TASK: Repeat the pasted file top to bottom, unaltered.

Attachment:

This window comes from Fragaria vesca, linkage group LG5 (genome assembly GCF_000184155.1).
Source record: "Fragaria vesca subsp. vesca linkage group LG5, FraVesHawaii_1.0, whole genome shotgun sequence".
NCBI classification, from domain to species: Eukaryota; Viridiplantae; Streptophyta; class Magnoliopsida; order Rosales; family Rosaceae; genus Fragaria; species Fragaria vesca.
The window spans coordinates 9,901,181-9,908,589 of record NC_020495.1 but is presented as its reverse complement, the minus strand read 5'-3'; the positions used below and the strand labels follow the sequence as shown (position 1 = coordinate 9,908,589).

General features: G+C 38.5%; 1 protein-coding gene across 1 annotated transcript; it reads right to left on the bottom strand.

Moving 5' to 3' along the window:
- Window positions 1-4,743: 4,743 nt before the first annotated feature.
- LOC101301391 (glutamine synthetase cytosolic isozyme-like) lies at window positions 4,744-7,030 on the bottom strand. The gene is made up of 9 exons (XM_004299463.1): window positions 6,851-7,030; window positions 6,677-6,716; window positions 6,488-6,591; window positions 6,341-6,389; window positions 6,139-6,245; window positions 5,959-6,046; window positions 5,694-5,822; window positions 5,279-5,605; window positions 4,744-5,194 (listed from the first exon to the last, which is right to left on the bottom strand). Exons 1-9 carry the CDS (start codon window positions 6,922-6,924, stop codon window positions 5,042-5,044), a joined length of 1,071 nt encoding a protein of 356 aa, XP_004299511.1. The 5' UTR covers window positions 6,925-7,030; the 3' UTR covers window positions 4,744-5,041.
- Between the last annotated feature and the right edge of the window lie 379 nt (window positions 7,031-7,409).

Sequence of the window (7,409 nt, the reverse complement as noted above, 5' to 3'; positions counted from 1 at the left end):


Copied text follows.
This window comes from Fragaria vesca, linkage group LG5 (genome assembly GCF_000184155.1).
Source record: "Fragaria vesca subsp. vesca linkage group LG5, FraVesHawaii_1.0, whole genome shotgun sequence".
NCBI classification, from domain to species: Eukaryota; Viridiplantae; Streptophyta; class Magnoliopsida; order Rosales; family Rosaceae; genus Fragaria; species Fragaria vesca.
The window spans coordinates 9,901,181-9,908,589 of record NC_020495.1 but is presented as its reverse complement, the minus strand read 5'-3'; the positions used below and the strand labels follow the sequence as shown (position 1 = coordinate 9,908,589).

General features: G+C 38.5%; 1 protein-coding gene across 1 annotated transcript; it reads right to left on the bottom strand.

Moving 5' to 3' along the window:
- Window positions 1-4,743: 4,743 nt before the first annotated feature.
- LOC101301391 (glutamine synthetase cytosolic isozyme-like) lies at window positions 4,744-7,030 on the bottom strand. The gene is made up of 9 exons (XM_004299463.1): window positions 6,851-7,030; window positions 6,677-6,716; window positions 6,488-6,591; window positions 6,341-6,389; window positions 6,139-6,245; window positions 5,959-6,046; window positions 5,694-5,822; window positions 5,279-5,605; window positions 4,744-5,194 (listed from the first exon to the last, which is right to left on the bottom strand). Exons 1-9 carry the CDS (start codon window positions 6,922-6,924, stop codon window positions 5,042-5,044), a joined length of 1,071 nt encoding a protein of 356 aa, XP_004299511.1. The 5' UTR covers window positions 6,925-7,030; the 3' UTR covers window positions 4,744-5,041.
- Between the last annotated feature and the right edge of the window lie 379 nt (window positions 7,031-7,409).

Sequence of the window (7,409 nt, the reverse complement as noted above, 5' to 3'; positions counted from 1 at the left end):